According to the systematic review by da Silva Cunha de Medeiros et al. [7], adolescents living with HIV have lower cardiorespiratory fitness, muscle strength, and body composition when compared to their uninfected peers, probably due to physical activity avoidance and other HIV-related adverse effects. However, due to the limited number of available studies in this population, there is an increased need for randomized clinical trials and observational studies to confirm the main results of this review [7]. The Olansky et al. [8] study investigated changes in body composition, energy expenditure, and dietary/energy intake from the end of the first to the end of the fourth year, in a sample of university students who were previously assessed during their first year. They found a positive increase in physical activity energy expenditure, between the end of the first year and the end of the fourth year, with no further changes in body mass, fat mass, and percentage body fat, which were increased during the first year in university [8]. Thus, despite the increase in physical activity in the last 3 years, students were unable to reverse the negative gains in body mass and adiposity observed in the first year, which may have negative health implications [8]. This result demonstrates that the development of targeted programs promoting a healthy transition to university life should be a priority for post-secondary institutions.
On the other hand, performing physical activities and sports is not free of health risks and should be done with care. The study by Kim et al. [6] presents data from a cross-sectional web-based survey of health risk behaviors among a large sample of 60,040 Korean middle- and high-school students aged 12–17 years. They used a complex sample multivariable logistic regression model to identify factors related to tooth fracture experience in the past 12 months [6]. Interestingly, intensive physical exercise was one of the risk factors of tooth fractures; other risk factors included mental health conditions, as well as alcohol and tobacco consumption. The elevated risk of tooth fracture with intensive physical exercise was attributed to the higher likelihood of face-to-face impacts with a person or object observed in contact sport activities [6]. Therefore, a mouth guard is recommended to prevent tooth injuries in contact sports, which leads us to the third topic of this Special Issue.

4. Young Athletes and Exercise Performance

In the third topic, with a focus on athletes and exercise performance that includes papers on sport-related injuries [9], sports nutrition [10], and exercise testing [11], Snodgrass et al. [9] investigated whether static posture is associated with lower limb injury risk in young athletes. To this end, they analyzed the photographic posture data of 80 previous and 24 in-season lower limb injuries from 263 young male football players, aged 15 years or older, and from a range of competition levels in Australia. They found no association between previous injury and any postural variable [9]. In-season injury was significantly associated with previous injury and having a normal thoracic curve compared to kyphosis, but no other postural variables were identified. The authors concluded that static postural deviations observed in pre-season are not associated with non-contact lower limb injury risk, so there is no value in adding such observations in pre-season screening programs [9].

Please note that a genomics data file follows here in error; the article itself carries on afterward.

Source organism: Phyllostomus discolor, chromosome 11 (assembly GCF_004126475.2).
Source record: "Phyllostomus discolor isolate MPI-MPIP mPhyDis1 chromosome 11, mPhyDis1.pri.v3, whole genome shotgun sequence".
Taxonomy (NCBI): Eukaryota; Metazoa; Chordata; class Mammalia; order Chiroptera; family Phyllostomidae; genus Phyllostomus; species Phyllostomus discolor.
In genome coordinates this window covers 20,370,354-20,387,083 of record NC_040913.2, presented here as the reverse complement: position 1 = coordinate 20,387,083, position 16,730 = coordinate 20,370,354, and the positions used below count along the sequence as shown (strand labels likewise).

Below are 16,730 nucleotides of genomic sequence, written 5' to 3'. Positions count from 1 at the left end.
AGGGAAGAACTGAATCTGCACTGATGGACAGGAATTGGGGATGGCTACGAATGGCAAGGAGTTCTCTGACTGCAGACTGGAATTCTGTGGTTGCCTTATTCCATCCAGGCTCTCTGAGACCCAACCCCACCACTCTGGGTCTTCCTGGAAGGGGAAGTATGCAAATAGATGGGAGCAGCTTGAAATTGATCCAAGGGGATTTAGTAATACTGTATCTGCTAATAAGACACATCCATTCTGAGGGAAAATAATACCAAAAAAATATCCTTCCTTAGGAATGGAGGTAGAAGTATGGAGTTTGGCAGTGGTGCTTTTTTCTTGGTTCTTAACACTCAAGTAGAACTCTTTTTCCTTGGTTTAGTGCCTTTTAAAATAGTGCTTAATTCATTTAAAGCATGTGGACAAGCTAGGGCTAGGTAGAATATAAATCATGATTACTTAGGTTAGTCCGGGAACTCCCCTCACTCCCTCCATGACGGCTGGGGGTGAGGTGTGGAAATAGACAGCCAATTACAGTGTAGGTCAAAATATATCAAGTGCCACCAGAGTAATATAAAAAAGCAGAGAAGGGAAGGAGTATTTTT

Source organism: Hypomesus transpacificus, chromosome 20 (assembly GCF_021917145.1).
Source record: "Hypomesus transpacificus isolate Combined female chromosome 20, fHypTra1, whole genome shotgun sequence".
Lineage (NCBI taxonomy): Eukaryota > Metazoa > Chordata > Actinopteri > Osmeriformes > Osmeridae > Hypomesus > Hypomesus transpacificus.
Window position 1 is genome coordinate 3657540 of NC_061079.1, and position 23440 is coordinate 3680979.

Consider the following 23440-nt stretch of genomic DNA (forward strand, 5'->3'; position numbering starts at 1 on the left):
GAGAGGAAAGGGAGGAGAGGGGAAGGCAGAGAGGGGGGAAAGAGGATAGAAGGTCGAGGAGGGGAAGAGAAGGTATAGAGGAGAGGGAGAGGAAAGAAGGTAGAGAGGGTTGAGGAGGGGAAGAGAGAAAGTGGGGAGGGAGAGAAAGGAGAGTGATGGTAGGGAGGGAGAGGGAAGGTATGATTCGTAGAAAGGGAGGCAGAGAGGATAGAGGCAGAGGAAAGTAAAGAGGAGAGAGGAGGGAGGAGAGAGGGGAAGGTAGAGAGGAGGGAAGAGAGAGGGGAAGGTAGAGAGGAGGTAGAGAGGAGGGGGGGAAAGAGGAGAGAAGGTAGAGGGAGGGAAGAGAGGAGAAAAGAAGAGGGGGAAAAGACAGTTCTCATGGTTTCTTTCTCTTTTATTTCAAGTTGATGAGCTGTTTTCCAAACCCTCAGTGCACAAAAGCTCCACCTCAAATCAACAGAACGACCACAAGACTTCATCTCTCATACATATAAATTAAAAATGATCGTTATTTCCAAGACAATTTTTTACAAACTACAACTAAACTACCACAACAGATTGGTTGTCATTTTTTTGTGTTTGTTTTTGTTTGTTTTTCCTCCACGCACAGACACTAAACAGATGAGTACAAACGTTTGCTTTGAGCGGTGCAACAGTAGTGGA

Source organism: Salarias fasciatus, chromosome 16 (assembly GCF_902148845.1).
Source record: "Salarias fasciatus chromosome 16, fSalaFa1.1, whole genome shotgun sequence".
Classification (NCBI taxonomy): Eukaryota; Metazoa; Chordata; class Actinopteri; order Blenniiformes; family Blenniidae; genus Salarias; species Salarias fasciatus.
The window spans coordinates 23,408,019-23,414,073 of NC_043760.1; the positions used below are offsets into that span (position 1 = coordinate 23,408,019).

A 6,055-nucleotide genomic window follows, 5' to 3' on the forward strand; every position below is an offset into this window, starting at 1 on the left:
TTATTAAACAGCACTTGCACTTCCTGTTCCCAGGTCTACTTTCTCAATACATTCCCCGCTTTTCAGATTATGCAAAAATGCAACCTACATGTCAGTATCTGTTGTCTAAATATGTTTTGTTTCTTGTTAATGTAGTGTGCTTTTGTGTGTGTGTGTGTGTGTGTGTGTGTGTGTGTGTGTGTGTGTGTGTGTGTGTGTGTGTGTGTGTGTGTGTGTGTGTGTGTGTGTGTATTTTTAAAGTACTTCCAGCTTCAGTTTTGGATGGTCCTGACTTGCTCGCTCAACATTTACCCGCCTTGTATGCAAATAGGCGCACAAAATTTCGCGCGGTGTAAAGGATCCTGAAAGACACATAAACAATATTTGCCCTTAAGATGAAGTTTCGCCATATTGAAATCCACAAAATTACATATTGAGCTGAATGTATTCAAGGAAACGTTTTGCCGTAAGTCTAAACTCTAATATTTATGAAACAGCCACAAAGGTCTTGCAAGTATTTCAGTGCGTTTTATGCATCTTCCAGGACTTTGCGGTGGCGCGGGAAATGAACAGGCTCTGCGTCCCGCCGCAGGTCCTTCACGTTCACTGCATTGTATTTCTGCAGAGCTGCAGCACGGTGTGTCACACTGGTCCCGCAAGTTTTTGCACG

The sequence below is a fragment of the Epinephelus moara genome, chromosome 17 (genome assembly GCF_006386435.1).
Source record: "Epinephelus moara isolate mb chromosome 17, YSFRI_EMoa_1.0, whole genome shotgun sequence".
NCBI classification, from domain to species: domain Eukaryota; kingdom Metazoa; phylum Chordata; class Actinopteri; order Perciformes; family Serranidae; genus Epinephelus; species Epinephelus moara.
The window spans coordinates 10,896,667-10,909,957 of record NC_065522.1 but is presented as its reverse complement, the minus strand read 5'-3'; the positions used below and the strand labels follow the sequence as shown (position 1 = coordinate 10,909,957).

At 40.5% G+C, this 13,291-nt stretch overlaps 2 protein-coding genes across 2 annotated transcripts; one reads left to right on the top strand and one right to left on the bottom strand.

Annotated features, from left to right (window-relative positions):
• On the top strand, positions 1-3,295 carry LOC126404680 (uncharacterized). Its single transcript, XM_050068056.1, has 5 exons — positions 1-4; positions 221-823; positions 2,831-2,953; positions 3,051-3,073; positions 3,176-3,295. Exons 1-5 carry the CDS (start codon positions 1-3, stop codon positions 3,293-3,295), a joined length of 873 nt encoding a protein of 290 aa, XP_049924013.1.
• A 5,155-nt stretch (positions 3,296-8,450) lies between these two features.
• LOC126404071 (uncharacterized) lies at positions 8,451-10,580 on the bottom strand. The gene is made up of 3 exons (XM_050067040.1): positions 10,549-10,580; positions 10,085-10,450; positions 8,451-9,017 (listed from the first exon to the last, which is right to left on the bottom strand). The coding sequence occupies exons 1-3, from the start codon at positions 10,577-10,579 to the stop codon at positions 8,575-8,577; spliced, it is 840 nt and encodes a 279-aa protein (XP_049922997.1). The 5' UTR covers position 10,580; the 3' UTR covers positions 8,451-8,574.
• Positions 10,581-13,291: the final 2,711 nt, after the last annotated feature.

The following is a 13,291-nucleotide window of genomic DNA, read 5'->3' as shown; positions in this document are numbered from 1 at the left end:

The paper by McKinlay et al. [10] examined whether two doses of whey protein consumed following high-intensity interval swimming had beneficial effects on muscle damage, inflammatory cytokines, and performance, compared both to an isocaloric carbohydrate beverage and a non-caloric water placebo in adolescent swimmers. Blood and 200 m performance measurements were repeated at 5 h, 8 h, and 24 h from baseline. Muscle soreness was assessed at 24 h. There were no differences in performance, creatine kinase activity, interleukin-6, and tumor necrosis factor-alpha between groups [10]. Self-reported muscle soreness was lower in the protein group compared to the water group, but not compared to the carbohydrate group. Importantly, interleukin-10, which is an anti-inflammatory cytokine, increased at 8 h from baseline in the protein group, while it decreased in both the carbohydrate and water groups. The authors concluded that post-exercise consumption of whey protein had no additional benefit on recovery indices following high-intensity swimming, compared to isocaloric amounts of carbohydrate beverage in adolescent swimmers, but that it may assist with the acute-inflammatory response to intense exercise in adolescent athletes [10].